For the swing shorts I wanted to make a button fly instead of a regular zipper application and since I have a great vintage sewing book that explains this process well, I decided to try it out. And it turned out to be quite easy (albeit more time consuming compared to a regular zipper). So I thought I should share the method I employed, mixing the vintage method with some modern hacks.
1. Cut and interface two fly shields
When making a button fly you’ll need two shields. One for the buttons and one for the button holes. The two shields should be the same size and shaped like an “U”. As for the sizing, they should be the about the same size as the fly facing that is usually included in the pattern.
2. Interface the left fly facing where you will topstitch the button fly
3. Fold both shields and sew the curved bottom and the sides
4. Turn and press
I like to use a bamboo point turner for shaping the corners.
5. Sew the buttonholes on the buttonhole fly shield
In my vintage sewing book the buttonholes are slanted which I think is a nice detail, so I replicated that.
6. Topstitch the straight seam on the buttonhole fly
I recommend using a blind hem presser foot for this step as it creates an even edge seam.
7. Now topstitch the button shield
This time you’ll edgestitch the rounded side.
8. Trim the right side fly facing
Only 1.5 cm (ca ¾ inches) seam allowance should remain. This is where you’ll attach the button shield. This step is an deviation from the vintage method because it calls for lining the trousers and you then attach the shield to the lining. But since these shorts are unlined I’ll use the same method that I employ for my jeans zipper application.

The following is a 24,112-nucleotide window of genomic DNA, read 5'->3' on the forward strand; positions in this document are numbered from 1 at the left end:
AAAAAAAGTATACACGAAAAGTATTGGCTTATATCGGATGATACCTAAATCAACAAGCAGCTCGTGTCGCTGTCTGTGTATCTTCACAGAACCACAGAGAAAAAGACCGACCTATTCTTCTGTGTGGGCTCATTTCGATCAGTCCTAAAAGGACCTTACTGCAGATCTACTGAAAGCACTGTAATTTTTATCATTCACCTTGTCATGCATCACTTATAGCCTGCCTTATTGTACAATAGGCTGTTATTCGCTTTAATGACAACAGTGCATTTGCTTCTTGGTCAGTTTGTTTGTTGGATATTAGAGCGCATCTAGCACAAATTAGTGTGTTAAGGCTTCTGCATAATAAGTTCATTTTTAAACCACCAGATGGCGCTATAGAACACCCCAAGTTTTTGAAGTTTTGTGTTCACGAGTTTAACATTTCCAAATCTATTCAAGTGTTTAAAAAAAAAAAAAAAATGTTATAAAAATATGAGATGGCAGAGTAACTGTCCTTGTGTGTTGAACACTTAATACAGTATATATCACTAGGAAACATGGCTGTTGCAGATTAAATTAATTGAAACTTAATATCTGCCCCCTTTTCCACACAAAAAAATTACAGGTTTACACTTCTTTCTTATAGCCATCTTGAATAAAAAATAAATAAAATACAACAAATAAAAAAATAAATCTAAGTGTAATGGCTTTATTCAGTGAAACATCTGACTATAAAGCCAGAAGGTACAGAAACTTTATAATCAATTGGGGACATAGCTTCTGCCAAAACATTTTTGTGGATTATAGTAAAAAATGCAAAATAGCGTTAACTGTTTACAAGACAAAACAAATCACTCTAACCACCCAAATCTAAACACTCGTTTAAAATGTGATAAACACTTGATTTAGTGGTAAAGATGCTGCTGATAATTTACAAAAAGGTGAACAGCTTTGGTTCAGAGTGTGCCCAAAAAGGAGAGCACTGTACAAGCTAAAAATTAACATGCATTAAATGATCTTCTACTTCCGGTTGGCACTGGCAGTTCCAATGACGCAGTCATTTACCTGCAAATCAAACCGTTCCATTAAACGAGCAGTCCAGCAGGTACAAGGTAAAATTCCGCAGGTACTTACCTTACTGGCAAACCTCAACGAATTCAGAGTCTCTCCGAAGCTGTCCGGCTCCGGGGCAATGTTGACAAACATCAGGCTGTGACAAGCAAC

9. Attach the button shield to the trimmed right-fly piece
10. Fold over the fly piece and edge stitch to keep it in place
11. Attach the buttonhole fly shield
You do that on the left fly facing using an edgestitch
Sew the crotch seam of the front pieces together finishing where your mark is. You will then sew the back crotch pieces together, the outer side seams and finish off by sewing the inner leg seam from one leg opening to the other. This is just like jeans are made and I’ve done a tutorial on how this works.
13. Finish off by topstitching the button fly
Just like you normally would. The book also suggests topstitching a little “triangle” to keep the shields in place, so I did that too. Next you’ll attach the waist band and the fastening for the waist, just like regular trousers.
Hope you found the tutorial useful. If you have inserted a trouser zipper with a fly shield before you’ll have no problem doing the button version too. The principles are pretty much the same, only difference is that you’ll need to make a second fly shield.